Life & General

Having Fun With A Garden Planner

Since I got into trying my hand at gardening I’ve noticed two things;

  1. I’m getting the hang of it, finally, and
  2. It’s good for the environment, and sustainability, if I can grow some of the food I like to eat

gardenplanner

Being able to grow my own garden, as opposed to living minimally in a tiny apartment and buying everything I need, would not only allow me to directly compost my coffee grounds and scraps somewhere, but also drastically reduce my carbon footprint by providing foodstuffs just a short walk from my kitchen.

In the image I provided with the help of a free garden planning tool (loosely based on the kind of space my in-laws have in their yard, but could be doable in the space my apartment block has for parking. It’s an average-sized Australian garden lot) I was able to achieve quite a bit. 4 raised garden beds and three shrub-sized trees, with a line of flowering bushes to separate the potentially scruffy-looking vegetables from the aesthetically pleasing flowers. A coop, to house a duck and a chicken or two, and a small greenhouse to protect seedlings before I plant them in warmer months. Behind the coop is a compost bin, a clothesline for electricity-free clothes drying, and a trellis where I can wind various vine-based plants for decoration – such as Jasmine and/or a pea plant.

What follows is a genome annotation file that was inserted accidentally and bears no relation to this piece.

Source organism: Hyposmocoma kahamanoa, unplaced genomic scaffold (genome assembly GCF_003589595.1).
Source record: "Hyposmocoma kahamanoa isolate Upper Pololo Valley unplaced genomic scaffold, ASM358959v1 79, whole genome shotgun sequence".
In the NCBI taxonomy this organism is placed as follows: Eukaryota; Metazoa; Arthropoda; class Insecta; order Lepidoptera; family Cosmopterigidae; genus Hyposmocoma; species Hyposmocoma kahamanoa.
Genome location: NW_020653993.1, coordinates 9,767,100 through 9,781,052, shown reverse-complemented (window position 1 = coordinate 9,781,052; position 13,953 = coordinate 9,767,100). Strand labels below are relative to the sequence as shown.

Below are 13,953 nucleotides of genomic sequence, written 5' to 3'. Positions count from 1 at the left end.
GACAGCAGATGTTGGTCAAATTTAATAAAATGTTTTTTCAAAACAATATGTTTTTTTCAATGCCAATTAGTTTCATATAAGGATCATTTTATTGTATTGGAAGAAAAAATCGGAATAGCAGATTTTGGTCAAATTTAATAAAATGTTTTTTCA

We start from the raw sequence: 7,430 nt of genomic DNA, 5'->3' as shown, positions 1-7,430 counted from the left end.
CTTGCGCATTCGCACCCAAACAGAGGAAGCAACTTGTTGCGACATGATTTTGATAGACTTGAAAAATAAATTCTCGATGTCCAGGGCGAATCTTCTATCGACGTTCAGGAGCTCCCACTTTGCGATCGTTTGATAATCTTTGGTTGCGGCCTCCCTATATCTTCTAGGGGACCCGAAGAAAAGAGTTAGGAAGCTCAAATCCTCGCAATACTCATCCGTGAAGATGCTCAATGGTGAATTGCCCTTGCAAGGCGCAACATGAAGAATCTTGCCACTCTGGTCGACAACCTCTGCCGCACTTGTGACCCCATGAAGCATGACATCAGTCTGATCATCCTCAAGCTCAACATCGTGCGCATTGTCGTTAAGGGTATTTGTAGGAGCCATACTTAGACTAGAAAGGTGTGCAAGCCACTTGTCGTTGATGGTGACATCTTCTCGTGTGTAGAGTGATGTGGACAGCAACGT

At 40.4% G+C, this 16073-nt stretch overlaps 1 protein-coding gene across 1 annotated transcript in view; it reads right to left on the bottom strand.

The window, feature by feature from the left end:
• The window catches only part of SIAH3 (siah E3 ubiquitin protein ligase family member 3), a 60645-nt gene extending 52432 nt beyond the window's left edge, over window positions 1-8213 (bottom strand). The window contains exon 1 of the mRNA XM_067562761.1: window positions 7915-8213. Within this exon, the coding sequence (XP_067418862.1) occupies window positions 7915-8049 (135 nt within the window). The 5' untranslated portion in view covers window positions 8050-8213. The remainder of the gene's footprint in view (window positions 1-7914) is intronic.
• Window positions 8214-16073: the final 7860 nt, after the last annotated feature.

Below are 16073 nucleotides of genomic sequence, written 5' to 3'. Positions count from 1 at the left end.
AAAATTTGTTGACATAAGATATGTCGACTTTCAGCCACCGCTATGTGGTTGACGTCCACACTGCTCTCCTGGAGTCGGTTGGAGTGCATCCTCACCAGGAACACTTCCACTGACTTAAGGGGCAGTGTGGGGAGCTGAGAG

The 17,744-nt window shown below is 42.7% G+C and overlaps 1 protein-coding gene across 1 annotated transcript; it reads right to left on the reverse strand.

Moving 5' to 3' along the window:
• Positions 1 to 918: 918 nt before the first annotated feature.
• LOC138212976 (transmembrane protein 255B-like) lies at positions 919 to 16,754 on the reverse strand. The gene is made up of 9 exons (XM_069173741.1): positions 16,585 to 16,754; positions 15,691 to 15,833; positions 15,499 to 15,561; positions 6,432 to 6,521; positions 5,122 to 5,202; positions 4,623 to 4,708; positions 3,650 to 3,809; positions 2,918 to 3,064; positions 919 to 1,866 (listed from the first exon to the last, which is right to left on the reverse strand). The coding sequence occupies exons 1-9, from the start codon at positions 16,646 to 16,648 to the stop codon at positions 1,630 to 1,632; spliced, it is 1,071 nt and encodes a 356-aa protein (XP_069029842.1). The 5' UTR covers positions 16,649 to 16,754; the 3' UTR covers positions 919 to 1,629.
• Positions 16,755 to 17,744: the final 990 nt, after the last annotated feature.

Given the freedom to do so, I would also desire a small beehive to take advantage of the multitude of flowers I’d have lying around, but there didn’t seem to be a little symbol for that.
An outdoor BBQ for all steak-related cooking needs, and a water tank off to the side, complete the picture.

The specific plants I’d want to grow, based heavily on my own food consumption, are forever-growing items like leeks and spring onions, statisfyingly developing peppers known locally as capsicum, a tomato plant, basil and rosemary herb bushes, and three coffee plants to take advantage of Western-Australia’s subtropical climate. (Also I drink a bit of coffee, so there’s no harm in trying to grow some of my own). I’d plant some native flowers mixed in with some other, hardy foreigners like lavender, in the hope that my little bees produce some deliciously fragrant honey via a flowhive – which seems simple enough to operate. I’d register the hive with the local apiarists’ society for a bit of assistance, as I would be a novice beekeeper. The hive would go someplace behind the greenhouse – perhaps nestled between the two flower bushes – to prevent the rest of the family from accidentally disturbing it.

This type of planning doesn’t particularly serve a purpose – the concept of having a place of my own to grow things like this is still quite far off for myself and my partner – but it’s still enjoyable to imagine what I could do with a patch of ground and a weekend to wander the aisles at my local nursery.

 

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